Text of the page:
Nearly universal literacy is a defining characteristic of today’s modern civilization. Nearly universal authorship will shape tomorrow's.These are thoughts that come from both a research report and analysis from Seed magazine's "A Writing Revolution." I discovered it on blogs like one by The Atlantic's Andrew Sullivan whose post reposted the chart below:
Nearly everyone reads. Soon, nearly everyone will publish.
Before 1455, books were handwritten, and it took a scribe a year to produce a Bible. Today, it takes only a minute to send a tweet or update a blog.
Rates of authorship are increasing by historic orders of magnitude.
Nearly universal authorship, like universal literacy before it, stands to reshape society by hastening the flow of information and making individuals more influential.
In that Seed article, they say:
By 2000, there were 1 million book authors per year. One million authors is a lot, but they are only a tiny fraction, 0.01 percent, of the nearly 7 billion people on Earth. Since 1400, book authorship has grown nearly tenfold in each century. Currently, authorship, including books and new media, is growing nearly tenfold each year. That’s 100 times faster. Authors, once a select minority, will soon be a majority.What does it mean to be a "published author" in this digital world they are describing?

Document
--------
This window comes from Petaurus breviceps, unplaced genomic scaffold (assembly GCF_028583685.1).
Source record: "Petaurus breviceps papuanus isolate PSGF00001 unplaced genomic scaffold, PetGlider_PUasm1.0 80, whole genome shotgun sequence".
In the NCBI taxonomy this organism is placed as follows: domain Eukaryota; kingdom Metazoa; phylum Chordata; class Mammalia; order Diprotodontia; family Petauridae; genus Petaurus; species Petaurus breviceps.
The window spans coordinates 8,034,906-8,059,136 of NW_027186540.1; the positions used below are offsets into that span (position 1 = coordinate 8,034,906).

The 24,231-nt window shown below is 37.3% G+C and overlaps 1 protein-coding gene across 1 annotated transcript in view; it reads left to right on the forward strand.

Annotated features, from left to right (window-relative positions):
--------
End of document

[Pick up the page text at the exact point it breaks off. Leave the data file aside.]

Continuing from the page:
In our analysis, we considered an author’s text “published” if 100 or more people read it. (Reaching 100 people may seem inconsequential, but new-media messages are often re-broadcast by recipients, and then by their recipients, and so on. In this way, a message can “go viral,” reaching millions.)Do I agree with their analysis? Yes and No. Like Nick Carbone, I question the leap in their example of United Airlines refusing to reimburse a musician for damaging his guitar, and that customer subsequently posting a song online called "United Breaks Guitars” as being the reason that "United’s stock dropped 10 percent."
This blogger also is not totally convinced. Maybe someone needs to examine their sources and methodology.
But, in general, I am with Seed on the idea of a radically changing authorship model that gives a much larger number of people the means to become published authors and actually have a readership that lends some authority to their writing.